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How Does the Media Help Construct Feminine Identity (2). Women’s magazines. Ferguson (1983)-. She carried out a “content analysis” study of womens’s magazines between 1949 and 1980. She concluded that many magazines were like “apprentice manuals” to teach women domestic skills.

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ferguson 1983
Ferguson (1983)-
  • She carried out a “content analysis” study of womens’s magazines between 1949 and 1980.
  • She concluded that many magazines were like “apprentice manuals” to teach women domestic skills.
the cult of femininity
The “Cult of Femininity”-
  • Ferguson claimed that these magazines encouraged a “cult of femininity”.
  • In other words women were encouraged to judge themselves in terms of being good wives and mothers and how good they looked for men.
angela mcrobbie 1982
Angela McRobbie (1982)-
  • She studied specifically girl’s magazines and drew similar conclusions to Ferguson.
  • Magazines like Jackie encouraged girls to see romance and marriage as primary goals and to value themselves only in terms of how they are valued by boys.
sue sharpe
Sue Sharpe-
  • She conducted a study of teenage girls in a London Comprehensive in the mid 1976’s.
  • She discovered that “love, marriage, husbands, children, jobs and careers, more or less in that order” were what mattered to girls the most.
  • These studies are now dated.
  • The character of women’s magazines has now changed.

During the past 30 years new women’s magazines have emerged such as Marie Claire, Cosmopolitan, and Options.

  • These magazines tend to focus on issues such as domestic violence, careers and sexual freedom.
  • In other words, these magazines seem to reflect fundamental social and economic changes.
winship 1986
Winship (1986)-
  • She argues that these magazines have helped create new feminine identities based around self-confidence, assertiveness, competitiveness etc.
ballister 1991
Ballister (1991)-
  • Notes that these magazines seem to present conflicting messages.
  • On the one hand, women are encouraged to behave radically in terms of sexuality and careers but are encouraged to conform to traditional feminine ideals concerning appearance.

Women therefore suffer from contradictory messages.

  • They are encouraged to have careers and independence but society still seems to want them to see marriage and children as their ultimate goal.
feminine body image in the media
Feminine Body Image in the Media-
  • Wolf (1990) argues that the media presents women’s bodies are presented as “projects” in need of improvement in terms of shape, size and weight.
the bma 2000
The BMA (2000)-
  • The BMA claimed that through the use of abnormally thin models, fashion advertising and women’s magazines promote impossible “ideal” body shapes which are unobtainable for the vast majority of women.

Their research also showed that female presenters and newsreaders are thinner than the average.


In addition, because they contain articles and adverts on slimming and dieting as well as cosmetic surgery, further pressure is placed on girls to conform.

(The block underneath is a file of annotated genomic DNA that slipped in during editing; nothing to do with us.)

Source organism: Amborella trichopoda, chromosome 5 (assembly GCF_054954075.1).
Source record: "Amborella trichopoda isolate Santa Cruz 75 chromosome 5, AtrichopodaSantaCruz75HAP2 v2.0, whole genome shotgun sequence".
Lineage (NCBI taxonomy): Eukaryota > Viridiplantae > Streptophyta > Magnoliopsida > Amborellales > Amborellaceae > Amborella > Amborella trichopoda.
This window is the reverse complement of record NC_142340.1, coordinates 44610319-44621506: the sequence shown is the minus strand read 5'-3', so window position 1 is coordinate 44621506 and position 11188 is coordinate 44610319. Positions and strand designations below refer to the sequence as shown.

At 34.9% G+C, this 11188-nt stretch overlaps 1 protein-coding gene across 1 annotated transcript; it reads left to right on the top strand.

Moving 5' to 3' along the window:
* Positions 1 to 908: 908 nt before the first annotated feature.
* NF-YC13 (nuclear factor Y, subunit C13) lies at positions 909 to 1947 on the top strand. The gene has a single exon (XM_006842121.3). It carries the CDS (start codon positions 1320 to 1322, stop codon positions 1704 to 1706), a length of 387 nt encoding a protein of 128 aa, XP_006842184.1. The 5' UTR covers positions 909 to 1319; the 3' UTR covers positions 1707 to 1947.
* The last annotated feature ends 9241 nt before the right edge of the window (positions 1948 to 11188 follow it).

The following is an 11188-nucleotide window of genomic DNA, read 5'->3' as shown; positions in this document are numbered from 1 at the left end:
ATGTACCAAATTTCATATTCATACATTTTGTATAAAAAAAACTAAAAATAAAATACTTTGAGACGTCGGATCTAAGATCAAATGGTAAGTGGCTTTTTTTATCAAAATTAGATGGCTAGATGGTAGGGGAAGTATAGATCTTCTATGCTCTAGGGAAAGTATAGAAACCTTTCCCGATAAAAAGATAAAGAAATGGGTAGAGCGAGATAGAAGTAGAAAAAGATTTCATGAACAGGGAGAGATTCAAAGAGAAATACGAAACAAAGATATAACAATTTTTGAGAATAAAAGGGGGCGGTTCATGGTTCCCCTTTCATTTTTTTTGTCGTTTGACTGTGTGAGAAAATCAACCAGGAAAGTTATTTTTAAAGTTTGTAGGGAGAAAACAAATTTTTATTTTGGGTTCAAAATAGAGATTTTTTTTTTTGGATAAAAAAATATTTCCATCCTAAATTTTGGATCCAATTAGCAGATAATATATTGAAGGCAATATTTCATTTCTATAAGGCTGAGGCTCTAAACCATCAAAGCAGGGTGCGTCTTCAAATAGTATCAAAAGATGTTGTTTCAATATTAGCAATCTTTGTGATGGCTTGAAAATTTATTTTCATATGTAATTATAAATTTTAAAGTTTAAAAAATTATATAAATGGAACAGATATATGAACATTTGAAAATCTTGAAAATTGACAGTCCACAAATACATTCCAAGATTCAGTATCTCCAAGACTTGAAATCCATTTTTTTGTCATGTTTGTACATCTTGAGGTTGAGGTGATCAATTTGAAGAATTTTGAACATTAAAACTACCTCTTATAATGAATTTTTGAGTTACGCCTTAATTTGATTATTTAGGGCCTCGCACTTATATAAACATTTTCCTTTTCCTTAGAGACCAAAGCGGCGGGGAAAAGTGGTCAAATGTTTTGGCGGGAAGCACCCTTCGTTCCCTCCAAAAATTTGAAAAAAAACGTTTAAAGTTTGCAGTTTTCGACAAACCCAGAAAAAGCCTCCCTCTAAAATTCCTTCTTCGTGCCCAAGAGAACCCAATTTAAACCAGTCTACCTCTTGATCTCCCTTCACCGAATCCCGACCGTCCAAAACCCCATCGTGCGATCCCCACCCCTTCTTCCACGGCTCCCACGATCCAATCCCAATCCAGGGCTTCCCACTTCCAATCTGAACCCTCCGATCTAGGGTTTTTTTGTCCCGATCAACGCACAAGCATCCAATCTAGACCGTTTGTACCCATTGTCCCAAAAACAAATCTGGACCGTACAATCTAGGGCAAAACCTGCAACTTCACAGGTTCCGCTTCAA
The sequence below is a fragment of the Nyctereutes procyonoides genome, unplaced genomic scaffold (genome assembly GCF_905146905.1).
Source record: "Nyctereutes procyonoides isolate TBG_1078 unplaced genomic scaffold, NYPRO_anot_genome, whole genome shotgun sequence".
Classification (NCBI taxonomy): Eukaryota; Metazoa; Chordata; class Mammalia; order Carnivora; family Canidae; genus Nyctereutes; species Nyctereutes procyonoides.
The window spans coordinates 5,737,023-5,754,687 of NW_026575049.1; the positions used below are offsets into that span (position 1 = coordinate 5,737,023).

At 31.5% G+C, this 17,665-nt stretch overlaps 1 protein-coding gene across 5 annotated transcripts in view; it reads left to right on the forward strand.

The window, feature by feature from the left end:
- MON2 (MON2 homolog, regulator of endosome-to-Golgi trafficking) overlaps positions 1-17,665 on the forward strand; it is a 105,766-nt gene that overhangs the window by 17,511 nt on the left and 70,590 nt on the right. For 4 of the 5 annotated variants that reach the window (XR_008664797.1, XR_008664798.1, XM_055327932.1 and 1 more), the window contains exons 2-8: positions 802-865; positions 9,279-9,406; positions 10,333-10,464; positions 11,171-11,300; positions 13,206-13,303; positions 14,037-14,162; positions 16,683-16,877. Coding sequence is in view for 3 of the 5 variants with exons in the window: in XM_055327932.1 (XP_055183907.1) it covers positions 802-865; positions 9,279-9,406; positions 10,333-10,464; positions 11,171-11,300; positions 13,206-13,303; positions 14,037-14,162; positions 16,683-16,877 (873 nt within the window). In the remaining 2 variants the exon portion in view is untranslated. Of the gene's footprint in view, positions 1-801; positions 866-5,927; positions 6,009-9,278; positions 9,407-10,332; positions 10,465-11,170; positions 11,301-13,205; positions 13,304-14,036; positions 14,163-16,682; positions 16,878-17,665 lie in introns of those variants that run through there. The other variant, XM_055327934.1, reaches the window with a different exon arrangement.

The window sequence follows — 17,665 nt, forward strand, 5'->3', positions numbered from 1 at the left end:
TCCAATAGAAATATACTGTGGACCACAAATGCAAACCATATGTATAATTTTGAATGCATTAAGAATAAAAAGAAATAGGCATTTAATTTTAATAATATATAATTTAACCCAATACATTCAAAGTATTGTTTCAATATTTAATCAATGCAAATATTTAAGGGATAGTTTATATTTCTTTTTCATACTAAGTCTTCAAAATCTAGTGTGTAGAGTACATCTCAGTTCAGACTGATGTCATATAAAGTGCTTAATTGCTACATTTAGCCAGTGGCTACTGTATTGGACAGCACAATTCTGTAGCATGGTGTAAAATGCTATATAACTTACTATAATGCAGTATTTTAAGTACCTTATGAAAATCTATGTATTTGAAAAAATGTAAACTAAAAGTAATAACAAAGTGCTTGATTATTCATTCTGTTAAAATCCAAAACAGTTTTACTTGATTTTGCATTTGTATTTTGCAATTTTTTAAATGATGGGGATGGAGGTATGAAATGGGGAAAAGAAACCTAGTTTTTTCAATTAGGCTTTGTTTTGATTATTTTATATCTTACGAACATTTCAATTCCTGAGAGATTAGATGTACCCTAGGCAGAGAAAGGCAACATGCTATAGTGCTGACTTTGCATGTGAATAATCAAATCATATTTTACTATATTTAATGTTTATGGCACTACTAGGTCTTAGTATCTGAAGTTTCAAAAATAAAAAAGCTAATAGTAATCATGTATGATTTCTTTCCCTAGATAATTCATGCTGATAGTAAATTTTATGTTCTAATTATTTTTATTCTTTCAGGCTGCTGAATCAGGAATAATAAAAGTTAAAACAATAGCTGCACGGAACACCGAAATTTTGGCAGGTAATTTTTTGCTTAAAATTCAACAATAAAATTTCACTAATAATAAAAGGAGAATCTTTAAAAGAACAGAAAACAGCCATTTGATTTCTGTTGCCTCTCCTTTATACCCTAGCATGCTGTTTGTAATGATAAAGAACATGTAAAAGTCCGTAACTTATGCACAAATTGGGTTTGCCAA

sex objects
Sex objects-
  • The pressure to conform to a certain physical type is also reinforced by traditional sexual objectification in some sections of the media.
  • Page 3, in “The Sun” it is argued, encourages men to see women as objects to be enjoyed.
key images of women in the media
Key images of women in the media
  • The WAG (femmes fatales concerned with beauty love and romance),
  • The sex object (slim, sexually active typically found on Page Three),
  • Supermum (happy housewife and part time worker concerned with childrearing and housework,
  • The angel (who is good, displays little sexuality and is sensitive and domesticated, she supports her man),
key images of women in the media1
Key images of women in the media
  • Tghe Ball Breaker (sexually actyive, strong, selfish, independent ambitious and career minded),
  • The Victim (as in many horro films with men as both the cause of their problemas and as their saviour)
representation of men in the media
Representation of men in the media
  • Men appear in w wide range of roles most often in the public sphere and outside of the home,
  • Usually portaryed in high status jobs usually “the boss”,
  • Used as a voice over in TV and radio, advertising as a way of reinforcing men’s authority, as opinions formers and experts,
representation of men in the media1
Representation of men in the media
  • Gillmore (1991) male stereotyped as hegemonic masculine identity with the tough, assertive, dominant and rational,
  • Gillmore (1991) describes men images as the provider, the protector and the impregnator.
representation of men in the media2
Representation of men in the media
  • Children now (1999) defines six media stereotypes of male characters:
    • The joker (uses laughter to avoid seriousness or emotion),
    • The jock (avoids being soft and shows aggression to demonstrate his power and strength),
    • The strong silent type (in control, decisive and who avoids talking about his emotions and showing feelings),
    • The big shot (economically and socially successful and has high social status with possessions to match,
    • The action hero (strong but not necessarily silent shows extreme aggression and violence,
    • The Buffoon (well intentioned and light hearted but usually hopeless when it comes to parenting or domestic matter